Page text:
Nicolaas II Rockox

Nicolaas Rockox

Nicolaas Rockox by Otto van Veen.jpg
Nicolaas II Rockox,
painted by Otto van Veen.
Mayor of Antwerp
MonarchPhilip II of Spain
Personal details
Born14 December 1560
Died12 December 1640(1640-12-12) (aged 79)
Spouse(s)Adriana Perez (1568–1619)
Heraldic crest

Nicolaas Rockox (1560–1640), was a mayor of Antwerp. He was a close personal friend and important patron of Peter Paul Rubens. His residence in Antwerp is now a museum known as the Rockox House. He was knighted by Archdukes Albert and Isabella, the Governord General of the Southern Netherlands.[1]


Nicolaas Rockox was the oldest son of Adriaan II and Isabella van Olmen. His parents were both scions of prominent families. Rockox was a nephew of John III van de Werve, Lord of Hovorst and a first cousin of Lancelot II of Ursel, mayor of Antwerp. After his father died when Nicolaas was only 10, his mother and other family members took care to ensure that he and his two younger brother received an advanced education. After studying in Antwerp, he studied at the universities of Leuven and Paris. He finished his studies in Douai where he graduated in law on 24 August 1584.[2]

In 1589, in Antwerp Cathedral, he married Adriana Perez (1568–1619), daughter of the rich Spanish merchant Luis Perez (1532–1601) and Maria van Berchem.[3] He died without children in the Rockox House.[4]


Rockox became a member of the civic militia of Antwerp and defended the city in the service of Philips of Marnix, Lord of Saint-Aldegonde when Alexander Farnese, Duke of Parma, attacked Antwerp in 1584. Rockox studied the fortifications from Jean Errard,[5] Bar-le-Duc and had the outer walls of Antwerp repaired and improved.

Rockox is depicted on the right hand panel of Rubens Descent-tryptich

In 1590, he was knighted by the Archdukes Albert and Isabella. He was put on the list of honours when their Joyous Entry took place.

In 1603 Rockox bought the house named Gulden Rinck and developed it into his main residence, now known as the Rockox House. It housed an important collection of art and of curiosities, famous in his own time. His collection included a Samson and Delilah painted for him by his friend Rubens. After 1608 the friendship between them was very close. Rockox commissioned several paintings from him, including The Incredulity of Saint Thomas. Other friends of Rockox include Abraham Ortelius, who taught him the art of numismatics, and the young Anthony van Dyck, who painted several portraits for him.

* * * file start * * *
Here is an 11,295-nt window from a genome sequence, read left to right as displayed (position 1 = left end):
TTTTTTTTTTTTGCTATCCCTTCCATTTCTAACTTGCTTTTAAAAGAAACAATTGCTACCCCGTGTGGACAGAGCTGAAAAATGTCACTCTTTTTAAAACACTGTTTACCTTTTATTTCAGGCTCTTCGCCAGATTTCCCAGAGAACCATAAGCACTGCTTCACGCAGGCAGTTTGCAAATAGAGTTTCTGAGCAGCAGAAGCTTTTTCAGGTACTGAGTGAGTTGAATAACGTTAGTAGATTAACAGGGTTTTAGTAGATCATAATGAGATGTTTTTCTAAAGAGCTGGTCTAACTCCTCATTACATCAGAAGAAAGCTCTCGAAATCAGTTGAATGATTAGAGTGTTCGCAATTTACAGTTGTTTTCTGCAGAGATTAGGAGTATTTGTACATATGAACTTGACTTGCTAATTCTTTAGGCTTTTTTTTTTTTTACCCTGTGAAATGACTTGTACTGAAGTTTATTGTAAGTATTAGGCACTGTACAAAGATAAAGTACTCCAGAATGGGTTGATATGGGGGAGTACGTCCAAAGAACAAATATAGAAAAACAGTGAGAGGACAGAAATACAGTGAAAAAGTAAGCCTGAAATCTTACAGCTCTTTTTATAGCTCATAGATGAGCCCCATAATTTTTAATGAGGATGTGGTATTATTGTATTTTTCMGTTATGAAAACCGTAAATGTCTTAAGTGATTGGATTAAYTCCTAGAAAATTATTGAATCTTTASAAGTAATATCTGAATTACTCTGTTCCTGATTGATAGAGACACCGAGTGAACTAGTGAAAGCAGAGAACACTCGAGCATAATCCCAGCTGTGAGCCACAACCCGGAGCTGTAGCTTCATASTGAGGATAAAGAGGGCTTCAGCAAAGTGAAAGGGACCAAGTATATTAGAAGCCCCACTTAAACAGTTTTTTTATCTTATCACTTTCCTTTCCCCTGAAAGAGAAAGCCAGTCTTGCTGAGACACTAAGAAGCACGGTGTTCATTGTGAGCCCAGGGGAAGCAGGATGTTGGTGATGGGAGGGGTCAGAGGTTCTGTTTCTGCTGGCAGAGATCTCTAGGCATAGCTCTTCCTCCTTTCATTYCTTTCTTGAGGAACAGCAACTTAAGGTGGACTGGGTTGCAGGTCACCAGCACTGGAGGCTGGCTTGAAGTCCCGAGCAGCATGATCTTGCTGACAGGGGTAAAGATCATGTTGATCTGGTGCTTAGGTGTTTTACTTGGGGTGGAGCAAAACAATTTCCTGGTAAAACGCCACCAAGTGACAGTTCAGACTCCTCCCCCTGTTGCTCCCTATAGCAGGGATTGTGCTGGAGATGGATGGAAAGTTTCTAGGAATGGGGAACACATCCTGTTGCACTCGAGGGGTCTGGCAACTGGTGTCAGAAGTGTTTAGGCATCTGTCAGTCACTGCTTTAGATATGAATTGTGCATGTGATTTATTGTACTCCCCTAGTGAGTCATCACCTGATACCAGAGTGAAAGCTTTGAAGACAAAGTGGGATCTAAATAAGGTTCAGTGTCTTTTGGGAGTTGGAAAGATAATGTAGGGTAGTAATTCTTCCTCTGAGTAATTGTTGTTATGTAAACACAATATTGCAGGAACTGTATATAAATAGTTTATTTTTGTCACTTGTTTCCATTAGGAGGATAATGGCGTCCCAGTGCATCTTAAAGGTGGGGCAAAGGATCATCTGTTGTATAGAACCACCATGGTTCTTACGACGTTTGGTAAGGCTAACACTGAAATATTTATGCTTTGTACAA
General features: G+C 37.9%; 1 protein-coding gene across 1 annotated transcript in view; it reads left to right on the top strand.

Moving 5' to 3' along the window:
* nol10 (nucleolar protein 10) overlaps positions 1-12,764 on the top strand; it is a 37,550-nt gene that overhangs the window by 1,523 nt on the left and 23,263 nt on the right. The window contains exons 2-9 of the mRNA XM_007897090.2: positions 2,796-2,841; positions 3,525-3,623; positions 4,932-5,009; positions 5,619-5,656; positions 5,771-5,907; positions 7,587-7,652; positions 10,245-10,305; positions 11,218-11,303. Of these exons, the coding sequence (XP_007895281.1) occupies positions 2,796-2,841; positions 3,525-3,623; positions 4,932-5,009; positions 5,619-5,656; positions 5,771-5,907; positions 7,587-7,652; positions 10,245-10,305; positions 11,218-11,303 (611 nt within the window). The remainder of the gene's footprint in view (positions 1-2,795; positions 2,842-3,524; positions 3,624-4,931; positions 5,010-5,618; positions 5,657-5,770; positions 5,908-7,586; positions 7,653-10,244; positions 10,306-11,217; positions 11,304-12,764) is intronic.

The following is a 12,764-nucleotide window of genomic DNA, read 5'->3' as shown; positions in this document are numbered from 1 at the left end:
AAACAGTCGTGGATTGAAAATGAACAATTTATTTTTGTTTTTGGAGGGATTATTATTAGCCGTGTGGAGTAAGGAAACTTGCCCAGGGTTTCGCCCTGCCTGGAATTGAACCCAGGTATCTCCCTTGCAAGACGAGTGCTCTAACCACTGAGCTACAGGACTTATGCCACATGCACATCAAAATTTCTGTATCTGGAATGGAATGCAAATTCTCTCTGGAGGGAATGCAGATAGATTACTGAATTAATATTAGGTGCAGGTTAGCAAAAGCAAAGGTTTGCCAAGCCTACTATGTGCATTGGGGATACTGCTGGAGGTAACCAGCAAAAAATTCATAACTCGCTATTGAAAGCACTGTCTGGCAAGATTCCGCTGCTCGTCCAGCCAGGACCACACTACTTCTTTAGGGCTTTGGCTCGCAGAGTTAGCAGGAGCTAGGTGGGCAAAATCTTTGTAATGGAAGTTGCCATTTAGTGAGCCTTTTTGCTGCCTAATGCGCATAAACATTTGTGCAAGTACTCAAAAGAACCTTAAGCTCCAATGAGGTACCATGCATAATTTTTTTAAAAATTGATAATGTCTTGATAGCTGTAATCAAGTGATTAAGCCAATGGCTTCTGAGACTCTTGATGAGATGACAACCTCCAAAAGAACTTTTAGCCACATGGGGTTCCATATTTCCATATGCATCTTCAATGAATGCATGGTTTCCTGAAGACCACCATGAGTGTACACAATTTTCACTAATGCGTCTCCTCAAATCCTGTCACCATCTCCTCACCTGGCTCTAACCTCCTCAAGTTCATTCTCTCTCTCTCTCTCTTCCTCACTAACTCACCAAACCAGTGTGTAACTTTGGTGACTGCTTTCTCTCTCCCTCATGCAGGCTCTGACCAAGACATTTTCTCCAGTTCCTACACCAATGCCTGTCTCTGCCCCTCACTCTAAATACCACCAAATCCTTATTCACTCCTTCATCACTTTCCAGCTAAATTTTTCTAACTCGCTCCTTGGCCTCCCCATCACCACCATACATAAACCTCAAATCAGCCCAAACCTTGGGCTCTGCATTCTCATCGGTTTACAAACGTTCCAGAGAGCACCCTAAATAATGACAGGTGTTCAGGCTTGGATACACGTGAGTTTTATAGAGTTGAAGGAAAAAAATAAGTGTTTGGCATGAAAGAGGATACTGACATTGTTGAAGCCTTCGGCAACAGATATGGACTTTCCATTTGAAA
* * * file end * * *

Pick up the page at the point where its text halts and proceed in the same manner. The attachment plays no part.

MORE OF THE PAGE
Rockox served several terms as mayor of Antwerp. He died in the Rockox House and was buried in the church of the Recollect convent, where he had had a private chapel built for his deceased wife in 1619.[6] Because he had no children, his property was given to the poor, in devotion. During his life Rockox spent an important part of his private fortune to benefit the poor. He commanded that a public reserve of grain be prepared for the poor in case of war or siege. He paid 45,300 florins for this from his private fortune. After his death his famous collection of artworks spread to other collections worldwide.


Rockox commissioned multiple paintings from Peter Paul Rubens. Some of these commissions were for the public, while others were for his private residence. Among those he commissioned for the public included Adoration of the Magi for the Antwerp City Hall, Descent from the Cross for the city's Arquebusiers' Guild's altar, and Doubting Thomas for Rockox's chapel. Rockox's private commissions from Rubens included Samson and Delilah. At the time of his death, Rockox had 87 works in his personal collection. Other artists represented within this collection included Anthony van Dyck, Frans Snyders, Jan van Eyck, and Pieter Bruegel. After his death, his art collection was sold publicly.[7]


  1. ^ Van de Velde, Hildegarde en Van Hout, Nico, Het Gulden Cabinet. Koninklijk Museum bij Rockox te gast, uitgave van de vzw Museum Nicolaas Rockox, Antwerpen, 2013 (in Dutch)
  2. ^ "Nicolaas Rockox (1560–1640) - Burgemeester van de Gouden Eeuw" (in Dutch). www.tento.be. 2010-12-14. Retrieved 2019-03-23.
  3. ^ "Liechtenstein. The Princely Collections". Liechtensteincollections.at. Retrieved 2017-06-21.
  4. ^ "Grave of from Adrianus and Nicolaas Rockox at Balat Kik-Irpa". Balat.kikirpa.be. Retrieved 2019-03-21.
  5. ^ La fortification démonstrée et réduicte en art / par feu J. Errard
  6. ^ Biografieën Collectie Onderzoek Beleef meer. "Nicolaas Rockox | Barok in de Zuidelijke Nederlanden". Barokinvlaanderen.vlaamsekunstcollectie.be. Retrieved 2017-06-21.
  7. ^ Veronique van Passel, "Rockox, Nicolaas", Grove Art Online. Oxford University Press. Web. 28 Feb. 2017.

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